7. L. M. Duan, Y. H. Zhang, and J. X. Lai, “Influence of ground temperature on shotcrete-to-rock adhesion in tunnels,” Advances in Materials Science and Engineering, vol. 2019, Article ID 8709087, 12 pages, 2019. View at: Publisher Site | Google Scholar
8. L. M. Duan, W. S. Lin, J. X. Lai, and P. Zhang, “Vibration characteristic of high-voltage tower influenced by adjacent tunnel blasting construction,” Shock and Vibration, vol. 2019, Article ID 8520564, 16 pages, 2019. View at: Publisher Site | Google Scholar
9. X. L. Luo, X. Meng, W. J. Gan, and Y. H. Chen, “Traffic data imputation algorithm based on improved low rank matrix decomposition,” Journal of Sensors, vol. 2019, Article ID 7092713, 10 pages, 2019. View at: Google Scholar
10. X. Liu, Q. Fang, D. Zhang, and Z. Wang, “Behaviour of existing tunnel due to new tunnel construction below,” Computers and Geotechnics, vol. 110, pp. 71–81, 2019. View at: Publisher Site | Google Scholar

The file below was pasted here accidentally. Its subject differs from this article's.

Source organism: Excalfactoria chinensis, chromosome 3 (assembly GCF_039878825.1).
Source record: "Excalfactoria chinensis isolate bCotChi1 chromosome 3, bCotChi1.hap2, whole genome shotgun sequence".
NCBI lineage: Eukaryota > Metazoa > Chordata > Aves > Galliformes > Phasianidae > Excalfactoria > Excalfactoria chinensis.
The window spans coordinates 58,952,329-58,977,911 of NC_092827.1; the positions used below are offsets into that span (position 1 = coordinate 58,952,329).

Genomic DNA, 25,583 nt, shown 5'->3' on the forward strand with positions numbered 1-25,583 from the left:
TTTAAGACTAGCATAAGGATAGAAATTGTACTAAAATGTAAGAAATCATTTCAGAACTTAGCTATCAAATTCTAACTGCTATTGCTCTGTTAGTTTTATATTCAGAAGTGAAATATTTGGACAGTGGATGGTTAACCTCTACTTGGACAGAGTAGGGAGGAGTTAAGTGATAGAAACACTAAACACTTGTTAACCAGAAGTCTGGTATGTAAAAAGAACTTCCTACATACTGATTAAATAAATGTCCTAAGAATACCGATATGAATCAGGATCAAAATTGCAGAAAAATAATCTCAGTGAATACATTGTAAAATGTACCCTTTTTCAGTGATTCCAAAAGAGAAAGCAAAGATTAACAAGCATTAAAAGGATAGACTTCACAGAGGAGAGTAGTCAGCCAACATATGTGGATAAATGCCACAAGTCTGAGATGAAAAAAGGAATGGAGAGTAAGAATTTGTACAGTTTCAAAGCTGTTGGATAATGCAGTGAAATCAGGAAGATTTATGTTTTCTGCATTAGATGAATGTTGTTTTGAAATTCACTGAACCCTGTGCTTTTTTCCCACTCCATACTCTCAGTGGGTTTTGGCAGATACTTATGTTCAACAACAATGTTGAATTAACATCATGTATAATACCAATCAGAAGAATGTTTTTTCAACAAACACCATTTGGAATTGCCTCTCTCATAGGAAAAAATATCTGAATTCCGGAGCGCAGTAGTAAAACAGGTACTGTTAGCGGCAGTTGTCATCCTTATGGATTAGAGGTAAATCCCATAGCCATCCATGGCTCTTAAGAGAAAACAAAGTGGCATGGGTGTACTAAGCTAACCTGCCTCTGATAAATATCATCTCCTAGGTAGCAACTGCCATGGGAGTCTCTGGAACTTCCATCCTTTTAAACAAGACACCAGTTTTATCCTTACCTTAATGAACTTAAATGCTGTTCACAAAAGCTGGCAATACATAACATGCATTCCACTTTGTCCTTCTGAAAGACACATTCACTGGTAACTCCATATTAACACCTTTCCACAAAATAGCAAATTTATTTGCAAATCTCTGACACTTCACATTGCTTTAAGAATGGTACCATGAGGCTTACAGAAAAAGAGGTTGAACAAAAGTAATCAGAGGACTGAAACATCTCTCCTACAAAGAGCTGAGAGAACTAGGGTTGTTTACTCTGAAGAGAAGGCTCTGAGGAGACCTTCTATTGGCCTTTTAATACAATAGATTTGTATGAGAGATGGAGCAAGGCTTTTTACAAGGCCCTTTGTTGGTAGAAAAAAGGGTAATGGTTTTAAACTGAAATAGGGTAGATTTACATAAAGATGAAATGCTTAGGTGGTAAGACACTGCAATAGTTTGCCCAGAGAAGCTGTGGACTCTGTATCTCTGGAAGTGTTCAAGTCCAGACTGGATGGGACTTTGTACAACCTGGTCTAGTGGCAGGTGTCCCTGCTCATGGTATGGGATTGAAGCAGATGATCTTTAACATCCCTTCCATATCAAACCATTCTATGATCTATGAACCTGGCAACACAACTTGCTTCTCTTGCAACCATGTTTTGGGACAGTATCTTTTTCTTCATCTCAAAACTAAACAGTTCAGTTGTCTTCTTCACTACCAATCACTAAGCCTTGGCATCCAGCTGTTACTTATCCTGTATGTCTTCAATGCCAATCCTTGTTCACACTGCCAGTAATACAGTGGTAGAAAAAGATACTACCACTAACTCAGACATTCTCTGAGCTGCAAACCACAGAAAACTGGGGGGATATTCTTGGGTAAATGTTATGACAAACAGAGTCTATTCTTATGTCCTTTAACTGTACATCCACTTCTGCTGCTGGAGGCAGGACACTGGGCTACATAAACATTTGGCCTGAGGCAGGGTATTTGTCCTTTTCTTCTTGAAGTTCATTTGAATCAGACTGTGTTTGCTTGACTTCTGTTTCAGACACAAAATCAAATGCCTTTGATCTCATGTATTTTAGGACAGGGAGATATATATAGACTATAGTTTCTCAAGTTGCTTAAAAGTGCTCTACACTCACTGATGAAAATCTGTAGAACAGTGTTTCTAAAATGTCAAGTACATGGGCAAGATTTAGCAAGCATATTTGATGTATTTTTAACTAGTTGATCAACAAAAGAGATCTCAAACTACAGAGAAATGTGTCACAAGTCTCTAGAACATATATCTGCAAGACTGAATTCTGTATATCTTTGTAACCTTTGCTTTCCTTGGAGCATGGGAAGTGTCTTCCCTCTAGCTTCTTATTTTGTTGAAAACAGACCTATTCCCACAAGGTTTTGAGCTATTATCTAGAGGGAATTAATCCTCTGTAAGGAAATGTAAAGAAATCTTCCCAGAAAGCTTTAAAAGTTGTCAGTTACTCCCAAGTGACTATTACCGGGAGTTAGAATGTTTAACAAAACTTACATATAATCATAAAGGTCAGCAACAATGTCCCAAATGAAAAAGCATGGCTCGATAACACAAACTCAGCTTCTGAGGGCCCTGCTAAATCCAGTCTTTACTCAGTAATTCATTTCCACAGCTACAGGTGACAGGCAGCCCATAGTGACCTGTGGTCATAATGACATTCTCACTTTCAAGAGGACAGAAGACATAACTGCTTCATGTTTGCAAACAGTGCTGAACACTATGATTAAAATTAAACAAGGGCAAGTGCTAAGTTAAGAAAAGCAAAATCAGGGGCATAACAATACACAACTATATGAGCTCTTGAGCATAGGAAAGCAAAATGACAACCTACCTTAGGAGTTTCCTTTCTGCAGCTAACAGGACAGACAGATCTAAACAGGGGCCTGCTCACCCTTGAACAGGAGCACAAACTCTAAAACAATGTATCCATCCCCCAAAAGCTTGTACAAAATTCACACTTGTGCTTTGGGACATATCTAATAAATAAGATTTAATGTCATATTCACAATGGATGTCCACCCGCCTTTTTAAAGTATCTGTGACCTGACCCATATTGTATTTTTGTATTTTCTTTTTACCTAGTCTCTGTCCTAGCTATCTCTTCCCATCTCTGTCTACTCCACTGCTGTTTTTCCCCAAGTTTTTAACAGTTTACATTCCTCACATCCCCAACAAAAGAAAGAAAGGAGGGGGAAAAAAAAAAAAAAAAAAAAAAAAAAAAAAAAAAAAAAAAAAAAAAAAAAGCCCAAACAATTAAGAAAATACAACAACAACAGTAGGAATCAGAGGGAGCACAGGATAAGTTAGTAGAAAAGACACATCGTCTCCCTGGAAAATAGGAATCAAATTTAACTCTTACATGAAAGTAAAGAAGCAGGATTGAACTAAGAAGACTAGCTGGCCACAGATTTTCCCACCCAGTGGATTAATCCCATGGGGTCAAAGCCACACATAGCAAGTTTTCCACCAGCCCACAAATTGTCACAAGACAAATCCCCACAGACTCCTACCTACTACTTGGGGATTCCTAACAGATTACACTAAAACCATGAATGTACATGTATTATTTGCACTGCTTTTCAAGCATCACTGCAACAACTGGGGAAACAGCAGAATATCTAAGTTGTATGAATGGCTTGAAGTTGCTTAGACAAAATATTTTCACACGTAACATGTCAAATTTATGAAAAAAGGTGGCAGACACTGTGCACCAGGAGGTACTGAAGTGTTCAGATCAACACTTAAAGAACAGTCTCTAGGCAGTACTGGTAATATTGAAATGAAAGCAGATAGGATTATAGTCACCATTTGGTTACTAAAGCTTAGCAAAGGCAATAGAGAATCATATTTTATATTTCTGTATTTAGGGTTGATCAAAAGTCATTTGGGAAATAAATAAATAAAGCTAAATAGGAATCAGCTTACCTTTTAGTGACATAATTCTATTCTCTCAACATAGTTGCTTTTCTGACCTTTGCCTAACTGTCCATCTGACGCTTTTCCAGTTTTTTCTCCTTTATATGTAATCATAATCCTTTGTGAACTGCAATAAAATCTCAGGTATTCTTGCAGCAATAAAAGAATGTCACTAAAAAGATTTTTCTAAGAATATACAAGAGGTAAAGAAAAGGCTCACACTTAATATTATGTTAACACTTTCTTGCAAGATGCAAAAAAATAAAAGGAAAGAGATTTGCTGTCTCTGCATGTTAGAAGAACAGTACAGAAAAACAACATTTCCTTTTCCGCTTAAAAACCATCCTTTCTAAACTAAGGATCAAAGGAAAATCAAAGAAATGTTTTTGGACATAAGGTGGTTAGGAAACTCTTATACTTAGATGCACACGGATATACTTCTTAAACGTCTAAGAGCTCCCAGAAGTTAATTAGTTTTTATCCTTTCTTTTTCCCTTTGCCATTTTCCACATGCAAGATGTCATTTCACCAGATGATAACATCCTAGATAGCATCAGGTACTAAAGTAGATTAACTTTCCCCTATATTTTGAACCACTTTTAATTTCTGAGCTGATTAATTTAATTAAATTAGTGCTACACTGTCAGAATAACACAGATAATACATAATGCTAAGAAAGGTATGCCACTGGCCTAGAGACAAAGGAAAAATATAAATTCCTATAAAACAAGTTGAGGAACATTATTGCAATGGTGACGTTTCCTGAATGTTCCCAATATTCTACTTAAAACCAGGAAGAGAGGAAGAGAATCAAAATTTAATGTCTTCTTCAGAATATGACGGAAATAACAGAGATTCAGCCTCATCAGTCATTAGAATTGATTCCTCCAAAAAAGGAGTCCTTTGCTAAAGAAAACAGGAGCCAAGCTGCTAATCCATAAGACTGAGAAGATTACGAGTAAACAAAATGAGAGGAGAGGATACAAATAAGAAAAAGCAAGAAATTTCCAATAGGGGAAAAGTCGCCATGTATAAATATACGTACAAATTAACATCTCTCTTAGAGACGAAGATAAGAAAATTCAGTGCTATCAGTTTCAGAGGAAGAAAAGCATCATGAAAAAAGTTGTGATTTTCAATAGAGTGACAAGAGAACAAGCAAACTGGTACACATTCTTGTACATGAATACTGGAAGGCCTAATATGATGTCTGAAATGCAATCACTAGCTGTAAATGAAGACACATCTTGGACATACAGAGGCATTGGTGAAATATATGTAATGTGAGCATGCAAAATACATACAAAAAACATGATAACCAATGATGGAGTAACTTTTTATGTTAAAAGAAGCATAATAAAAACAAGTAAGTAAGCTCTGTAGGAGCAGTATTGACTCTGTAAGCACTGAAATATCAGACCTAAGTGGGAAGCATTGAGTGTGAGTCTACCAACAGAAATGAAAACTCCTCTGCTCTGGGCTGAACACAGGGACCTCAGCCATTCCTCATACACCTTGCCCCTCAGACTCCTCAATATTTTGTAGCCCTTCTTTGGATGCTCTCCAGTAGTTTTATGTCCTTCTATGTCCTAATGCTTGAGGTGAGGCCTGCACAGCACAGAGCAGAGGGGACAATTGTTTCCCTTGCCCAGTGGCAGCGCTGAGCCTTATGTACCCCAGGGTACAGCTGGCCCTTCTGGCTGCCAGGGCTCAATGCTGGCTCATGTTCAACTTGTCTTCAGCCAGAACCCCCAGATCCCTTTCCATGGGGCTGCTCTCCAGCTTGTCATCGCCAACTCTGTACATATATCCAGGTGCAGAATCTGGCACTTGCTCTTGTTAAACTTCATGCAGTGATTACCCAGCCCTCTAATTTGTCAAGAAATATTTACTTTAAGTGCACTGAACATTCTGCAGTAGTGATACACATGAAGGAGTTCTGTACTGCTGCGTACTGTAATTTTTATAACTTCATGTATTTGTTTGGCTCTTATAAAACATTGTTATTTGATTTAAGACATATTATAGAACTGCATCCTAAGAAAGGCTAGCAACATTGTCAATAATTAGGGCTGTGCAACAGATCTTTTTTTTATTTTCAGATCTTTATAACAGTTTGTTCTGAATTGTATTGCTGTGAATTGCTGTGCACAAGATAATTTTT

11. Q.-Q. Zhang, S.-W. Liu, S.-M. Zhang, J. Zhang, and K. Wang, “Simplified non-linear approaches for response of a single pile and pile groups considering progressive deformation of pile-soil system,” Soils and Foundations, vol. 56, no. 3, pp. 473–484, 2016. View at: Publisher Site | Google Scholar
12. Q.-Q. Zhang and Z.-M. Zhang, “A simplified nonlinear approach for single pile settlement analysis,” Canadian Geotechnical Journal, vol. 49, no. 11, pp. 1256–1266, 2012. View at: Publisher Site | Google Scholar
13. X. B. Yue, Y. L. Xie, H. G. Zhang et al., “Study on geotechnical characteristics of marine soil at Hongkong-Zhuhai-Macao tunnel,” Marine Georesources and Geotechnology, vol. 37, no. 8, pp. 1–12, 2019. View at: Publisher Site | Google Scholar
14. X. L. Wang, J. X. Lai, R. Garnes, and Y. B. Luo, “Support system for tunnelling in squeezing ground of qingling-daba mountainous area: a case study from soft rock tunnels,” Advances in Civil Engineering, vol. 2019, Article ID 8682535, 17 pages, 2019. View at: Publisher Site | Google Scholar